WASHINGTON - National Public Radio's chief executive is stepping down, the network's board of directors announced Thursday.
Ken Stern, who spent 10 years with the company as chief operating officer and chief executive officer, is leaving by "mutual agreement," the board said in a statement. Chairman Dennis L. Haarsager will serve as interim CEO while the board searches for a permanent replacement.
The board did not give a reason for Stern's departure.
Howard Stevenson, the board's vice chairman, praised Stern's contributions to NPR.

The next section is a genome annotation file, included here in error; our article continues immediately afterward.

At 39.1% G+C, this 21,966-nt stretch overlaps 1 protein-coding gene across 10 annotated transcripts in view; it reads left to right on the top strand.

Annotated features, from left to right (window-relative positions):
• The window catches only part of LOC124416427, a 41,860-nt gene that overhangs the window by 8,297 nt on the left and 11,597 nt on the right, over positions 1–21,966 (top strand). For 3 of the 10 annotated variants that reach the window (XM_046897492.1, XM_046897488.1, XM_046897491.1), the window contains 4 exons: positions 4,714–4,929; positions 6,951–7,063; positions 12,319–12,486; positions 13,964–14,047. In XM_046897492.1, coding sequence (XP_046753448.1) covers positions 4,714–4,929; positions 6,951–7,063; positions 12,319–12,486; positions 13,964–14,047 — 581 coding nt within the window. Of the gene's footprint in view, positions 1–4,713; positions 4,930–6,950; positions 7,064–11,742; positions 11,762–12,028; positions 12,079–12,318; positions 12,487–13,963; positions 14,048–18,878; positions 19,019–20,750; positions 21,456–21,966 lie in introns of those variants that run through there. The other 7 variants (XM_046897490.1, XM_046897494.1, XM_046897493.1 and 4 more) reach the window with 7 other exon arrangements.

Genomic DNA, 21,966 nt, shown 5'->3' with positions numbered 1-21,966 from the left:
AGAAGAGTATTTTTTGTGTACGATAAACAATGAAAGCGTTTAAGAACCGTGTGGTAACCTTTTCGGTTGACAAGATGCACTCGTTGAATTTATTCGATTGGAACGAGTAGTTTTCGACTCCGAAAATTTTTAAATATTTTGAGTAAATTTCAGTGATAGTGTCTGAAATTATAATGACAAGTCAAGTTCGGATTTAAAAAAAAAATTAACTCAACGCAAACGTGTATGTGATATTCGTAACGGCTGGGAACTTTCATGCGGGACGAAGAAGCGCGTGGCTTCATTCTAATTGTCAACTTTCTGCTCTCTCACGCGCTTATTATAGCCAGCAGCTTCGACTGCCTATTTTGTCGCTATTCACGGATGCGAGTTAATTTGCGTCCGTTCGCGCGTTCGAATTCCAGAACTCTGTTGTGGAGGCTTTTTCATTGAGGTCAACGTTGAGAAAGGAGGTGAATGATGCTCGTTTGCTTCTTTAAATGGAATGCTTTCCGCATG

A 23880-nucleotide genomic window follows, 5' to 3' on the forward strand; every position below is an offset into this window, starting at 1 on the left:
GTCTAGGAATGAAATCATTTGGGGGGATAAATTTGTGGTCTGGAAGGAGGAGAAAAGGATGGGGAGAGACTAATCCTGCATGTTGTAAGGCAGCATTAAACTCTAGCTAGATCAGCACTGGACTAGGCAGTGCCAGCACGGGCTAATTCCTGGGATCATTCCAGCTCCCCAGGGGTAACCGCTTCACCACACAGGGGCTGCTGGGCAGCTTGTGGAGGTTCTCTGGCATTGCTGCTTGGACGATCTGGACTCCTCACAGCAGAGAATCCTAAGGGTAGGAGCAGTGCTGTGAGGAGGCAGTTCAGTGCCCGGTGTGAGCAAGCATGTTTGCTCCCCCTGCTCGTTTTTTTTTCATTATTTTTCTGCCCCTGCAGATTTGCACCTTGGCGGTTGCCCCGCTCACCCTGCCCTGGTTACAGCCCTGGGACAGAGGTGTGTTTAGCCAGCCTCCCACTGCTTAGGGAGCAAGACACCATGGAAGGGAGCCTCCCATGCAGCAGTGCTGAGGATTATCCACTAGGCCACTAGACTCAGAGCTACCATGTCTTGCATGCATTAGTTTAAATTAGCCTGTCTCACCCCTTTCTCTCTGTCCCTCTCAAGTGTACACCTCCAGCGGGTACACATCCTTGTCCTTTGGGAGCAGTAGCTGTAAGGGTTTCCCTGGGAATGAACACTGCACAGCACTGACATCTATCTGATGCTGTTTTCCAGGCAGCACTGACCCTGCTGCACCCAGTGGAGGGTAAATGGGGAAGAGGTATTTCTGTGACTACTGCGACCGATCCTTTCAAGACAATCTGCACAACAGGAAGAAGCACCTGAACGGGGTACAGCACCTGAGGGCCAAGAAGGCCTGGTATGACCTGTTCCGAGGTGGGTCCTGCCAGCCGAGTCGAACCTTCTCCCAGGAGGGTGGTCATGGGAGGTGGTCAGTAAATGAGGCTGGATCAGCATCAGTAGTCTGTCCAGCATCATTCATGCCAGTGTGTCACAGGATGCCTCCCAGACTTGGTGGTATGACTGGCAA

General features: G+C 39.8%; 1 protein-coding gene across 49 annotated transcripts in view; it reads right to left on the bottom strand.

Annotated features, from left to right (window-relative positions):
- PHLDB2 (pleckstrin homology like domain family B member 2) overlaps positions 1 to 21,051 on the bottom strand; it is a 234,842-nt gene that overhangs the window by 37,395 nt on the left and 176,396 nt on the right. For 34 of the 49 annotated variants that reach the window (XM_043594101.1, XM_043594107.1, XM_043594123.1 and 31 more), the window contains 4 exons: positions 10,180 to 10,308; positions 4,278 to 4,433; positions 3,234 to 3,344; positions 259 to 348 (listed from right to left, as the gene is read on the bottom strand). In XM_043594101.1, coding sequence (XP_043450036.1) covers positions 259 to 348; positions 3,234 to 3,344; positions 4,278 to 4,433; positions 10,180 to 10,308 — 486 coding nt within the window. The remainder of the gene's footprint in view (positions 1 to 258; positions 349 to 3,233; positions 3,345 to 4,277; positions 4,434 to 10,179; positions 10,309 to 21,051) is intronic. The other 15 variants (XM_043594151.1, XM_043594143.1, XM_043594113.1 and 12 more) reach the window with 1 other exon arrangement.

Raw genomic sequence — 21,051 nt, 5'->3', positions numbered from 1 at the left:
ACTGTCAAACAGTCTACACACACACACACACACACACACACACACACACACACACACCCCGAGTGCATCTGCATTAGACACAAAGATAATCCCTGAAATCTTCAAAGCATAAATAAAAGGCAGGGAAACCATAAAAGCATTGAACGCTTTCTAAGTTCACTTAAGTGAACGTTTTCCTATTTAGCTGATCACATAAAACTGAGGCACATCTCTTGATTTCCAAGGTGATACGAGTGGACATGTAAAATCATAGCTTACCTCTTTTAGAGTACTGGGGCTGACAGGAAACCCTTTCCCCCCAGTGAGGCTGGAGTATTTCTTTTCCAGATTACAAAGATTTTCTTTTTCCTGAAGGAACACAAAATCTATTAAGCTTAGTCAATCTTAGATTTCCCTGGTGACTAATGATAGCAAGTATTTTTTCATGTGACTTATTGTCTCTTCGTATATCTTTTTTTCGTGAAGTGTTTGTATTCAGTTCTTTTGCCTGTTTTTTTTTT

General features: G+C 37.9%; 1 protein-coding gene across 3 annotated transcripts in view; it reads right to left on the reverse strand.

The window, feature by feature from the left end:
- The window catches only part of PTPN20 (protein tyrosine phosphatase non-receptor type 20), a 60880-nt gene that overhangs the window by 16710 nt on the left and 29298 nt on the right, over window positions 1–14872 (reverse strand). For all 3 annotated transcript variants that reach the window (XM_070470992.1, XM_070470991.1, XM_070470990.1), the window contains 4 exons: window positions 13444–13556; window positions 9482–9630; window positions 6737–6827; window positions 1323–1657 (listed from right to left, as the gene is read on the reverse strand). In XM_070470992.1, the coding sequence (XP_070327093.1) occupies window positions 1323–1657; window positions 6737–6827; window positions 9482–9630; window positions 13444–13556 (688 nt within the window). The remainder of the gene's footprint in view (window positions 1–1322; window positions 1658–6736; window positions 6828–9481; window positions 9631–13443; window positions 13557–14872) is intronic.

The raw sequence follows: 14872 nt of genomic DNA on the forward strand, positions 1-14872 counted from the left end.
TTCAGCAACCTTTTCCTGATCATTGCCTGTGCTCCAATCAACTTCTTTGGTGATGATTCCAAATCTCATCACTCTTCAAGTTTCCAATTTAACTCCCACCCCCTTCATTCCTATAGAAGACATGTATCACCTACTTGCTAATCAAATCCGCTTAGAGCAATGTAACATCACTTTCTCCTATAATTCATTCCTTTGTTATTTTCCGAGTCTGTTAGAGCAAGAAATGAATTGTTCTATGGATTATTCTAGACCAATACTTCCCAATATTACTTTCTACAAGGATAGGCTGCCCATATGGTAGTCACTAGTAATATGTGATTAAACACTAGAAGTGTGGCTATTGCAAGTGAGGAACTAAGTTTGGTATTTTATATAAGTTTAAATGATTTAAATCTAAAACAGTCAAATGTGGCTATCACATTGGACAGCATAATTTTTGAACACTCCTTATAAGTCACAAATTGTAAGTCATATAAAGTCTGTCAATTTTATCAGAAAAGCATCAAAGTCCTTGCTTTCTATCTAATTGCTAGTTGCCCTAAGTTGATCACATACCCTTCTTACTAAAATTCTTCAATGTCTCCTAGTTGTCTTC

"During his tenure, Ken was instrumental in improving NPR's financial health and for initiating important work extending NPR's reach to various new platforms including satellite and digital distribution," he said. "Under his watch, NPR News significantly increased the number of staff, foreign and domestic bureaus and areas of coverage."
Stern said in a statement that he was proud of NPR's journalistic and financial achievements during his tenure.
"I have enormous respect for the management team I assembled and know they will keep NPR on this successful path," he added.
Founded in 1970, NPR is a nonprofit membership organization that distributes news, talk and entertainment programming via some 860 independently operated public radio stations around the country.